A Way Of Life (2004) – movie review

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Movie Review by Philippa Sarll

Starring: Stephanie James, Gary Sheppeard, Nathan Jones, Dean Wong, Sara Gregory

Director: Amma Asante

If you like a film that is gritty, deals with serious social issues and does not have a Hollywood happy ending, then A WAY OF LIFE is a film for you.

Teenage single mum Leigh-Anne Williams (Stephanie James) and her posse of young hooligan male friends live harsh lives below the poverty line on the fringes of a Welsh city. For them, petty crime is a means of survival and a way of alleviating the boredom of their poor and limited lives. The harsh realities of their existence hit home to them every day. How can you get a low wage menial job if you do not have the means of transport to get you to work early in the morning? How can you keep your baby’s milk fresh if your fridge is broken and you cannot afford to get a new one? How can you maintain your health if you cannot afford electricity and have damp spreading through your home? Leigh-Anne’s Turkish neighbour Hassan Osman (Oliver Haden) and his daughter Julie (Sarah Gregory) seem to have everything that Leigh-Anne doesn’t – a happy relationship, a new carpet, electricity. Emphasising all that Leigh-Anne lacks in her own dismal existence the Osmans become the focus for her bitterness and, after a series of mishaps, misadventures and misinterpretations Hassan Osman becomes the victim of Leigh-Anne’s spiralling hatred in a vicious racist attack.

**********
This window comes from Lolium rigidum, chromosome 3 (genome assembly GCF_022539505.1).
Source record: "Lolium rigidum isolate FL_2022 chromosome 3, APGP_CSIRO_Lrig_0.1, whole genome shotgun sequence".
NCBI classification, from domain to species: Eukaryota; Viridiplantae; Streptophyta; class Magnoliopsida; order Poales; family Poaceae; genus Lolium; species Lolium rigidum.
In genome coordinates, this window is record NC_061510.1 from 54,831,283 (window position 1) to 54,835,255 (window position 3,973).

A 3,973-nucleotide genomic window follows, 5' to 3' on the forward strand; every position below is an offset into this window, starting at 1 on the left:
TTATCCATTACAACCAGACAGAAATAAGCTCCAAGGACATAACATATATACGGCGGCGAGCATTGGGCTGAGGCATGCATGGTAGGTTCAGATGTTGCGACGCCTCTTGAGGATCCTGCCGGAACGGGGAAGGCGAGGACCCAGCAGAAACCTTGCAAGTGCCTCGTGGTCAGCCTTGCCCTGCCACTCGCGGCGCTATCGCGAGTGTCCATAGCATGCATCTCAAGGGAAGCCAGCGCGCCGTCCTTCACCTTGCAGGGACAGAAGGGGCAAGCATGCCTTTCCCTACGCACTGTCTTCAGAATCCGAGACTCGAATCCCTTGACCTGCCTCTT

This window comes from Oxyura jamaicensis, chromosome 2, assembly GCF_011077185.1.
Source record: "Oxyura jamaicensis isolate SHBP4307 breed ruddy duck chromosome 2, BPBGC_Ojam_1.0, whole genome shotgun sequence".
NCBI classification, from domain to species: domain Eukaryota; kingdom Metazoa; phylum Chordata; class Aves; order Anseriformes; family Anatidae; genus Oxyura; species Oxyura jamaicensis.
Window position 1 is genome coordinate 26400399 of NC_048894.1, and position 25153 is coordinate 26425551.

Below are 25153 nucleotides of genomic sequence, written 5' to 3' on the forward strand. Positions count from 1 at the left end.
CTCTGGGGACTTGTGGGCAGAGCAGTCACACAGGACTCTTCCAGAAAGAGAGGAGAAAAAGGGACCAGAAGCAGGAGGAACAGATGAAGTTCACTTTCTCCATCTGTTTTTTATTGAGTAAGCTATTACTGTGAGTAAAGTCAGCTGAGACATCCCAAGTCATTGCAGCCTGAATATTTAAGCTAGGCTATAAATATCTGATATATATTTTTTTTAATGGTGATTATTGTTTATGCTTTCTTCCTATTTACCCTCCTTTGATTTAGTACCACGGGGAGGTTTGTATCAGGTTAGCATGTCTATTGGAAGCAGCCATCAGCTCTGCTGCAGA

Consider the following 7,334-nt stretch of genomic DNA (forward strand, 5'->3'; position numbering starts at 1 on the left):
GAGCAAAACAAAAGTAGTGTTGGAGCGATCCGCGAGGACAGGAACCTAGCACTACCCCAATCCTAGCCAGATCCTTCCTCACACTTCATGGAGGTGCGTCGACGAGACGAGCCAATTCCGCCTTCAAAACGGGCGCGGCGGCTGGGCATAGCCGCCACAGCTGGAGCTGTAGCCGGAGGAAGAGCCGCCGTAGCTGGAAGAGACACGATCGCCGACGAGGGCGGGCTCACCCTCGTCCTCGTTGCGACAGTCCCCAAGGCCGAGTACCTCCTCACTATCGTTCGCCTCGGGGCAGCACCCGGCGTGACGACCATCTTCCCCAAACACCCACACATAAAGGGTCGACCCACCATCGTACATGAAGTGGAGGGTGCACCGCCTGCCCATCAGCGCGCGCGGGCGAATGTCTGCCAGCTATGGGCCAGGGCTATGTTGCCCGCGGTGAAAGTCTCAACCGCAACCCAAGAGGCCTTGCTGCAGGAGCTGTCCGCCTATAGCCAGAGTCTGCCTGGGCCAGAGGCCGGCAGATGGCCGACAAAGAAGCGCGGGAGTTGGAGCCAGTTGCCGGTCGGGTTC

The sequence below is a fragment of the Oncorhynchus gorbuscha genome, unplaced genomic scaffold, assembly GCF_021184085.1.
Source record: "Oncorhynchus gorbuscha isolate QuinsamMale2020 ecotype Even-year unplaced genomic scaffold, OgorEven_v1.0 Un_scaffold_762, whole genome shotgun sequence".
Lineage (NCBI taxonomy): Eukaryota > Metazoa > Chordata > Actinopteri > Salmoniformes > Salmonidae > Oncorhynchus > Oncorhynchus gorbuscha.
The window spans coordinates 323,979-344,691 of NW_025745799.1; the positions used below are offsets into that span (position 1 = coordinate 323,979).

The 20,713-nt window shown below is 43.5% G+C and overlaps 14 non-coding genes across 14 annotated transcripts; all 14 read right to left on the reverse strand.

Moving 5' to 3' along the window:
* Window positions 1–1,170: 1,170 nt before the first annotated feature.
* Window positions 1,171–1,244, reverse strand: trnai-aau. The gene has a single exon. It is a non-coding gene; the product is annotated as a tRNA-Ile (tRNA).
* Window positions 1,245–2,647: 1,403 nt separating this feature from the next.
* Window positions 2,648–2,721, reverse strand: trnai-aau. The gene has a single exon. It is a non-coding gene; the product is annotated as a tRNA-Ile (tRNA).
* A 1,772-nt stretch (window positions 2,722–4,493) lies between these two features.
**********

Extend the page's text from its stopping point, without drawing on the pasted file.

First time director Amma Asante skilfully elicits natural performances from an unknown teenage cast. Stephanie James, as Leigh-Anne Williams, gives a mature, believable performance as the young mum who is a victim of her own circumstances and bad decisions. She is strongly supported by Nathan Jones, Gary Sheppeard and Dean Wong as the gang of boys led into the film’s brutality. Anyone who has ever felt intimidated walking by a gang of teenagers on the street will want to cross the road to avoid confrontation with this gang.

It is sad to see that there are no positive adult role models in Leigh-Anne’s world. The grandmother of her baby (Brenda Blethyn) is critical of Leigh-Anne’s mothering skills and rather than offering support and patience just helps to escalate Leigh-Anne’s feelings of worthlessness and antagonises her further. Although limited, Leigh-Anne has choices and consistently makes bad ones which have tragic results.

At a time when the British press is fuelling the debate on asylum seekers and increasingly reporting race related attacks, Asante has produced a timely and brave piece of filmmaking. A WAY OF LIFE makes for uncomfortable viewing. The brutal attack on Hassan Osman takes place on a peaceful, leafy suburban street. No help is forthcoming, no curtain twitches. This is not a fictional situation at all, but a reality and this film should serve as a wake up call to us all.

4 out of 6 stars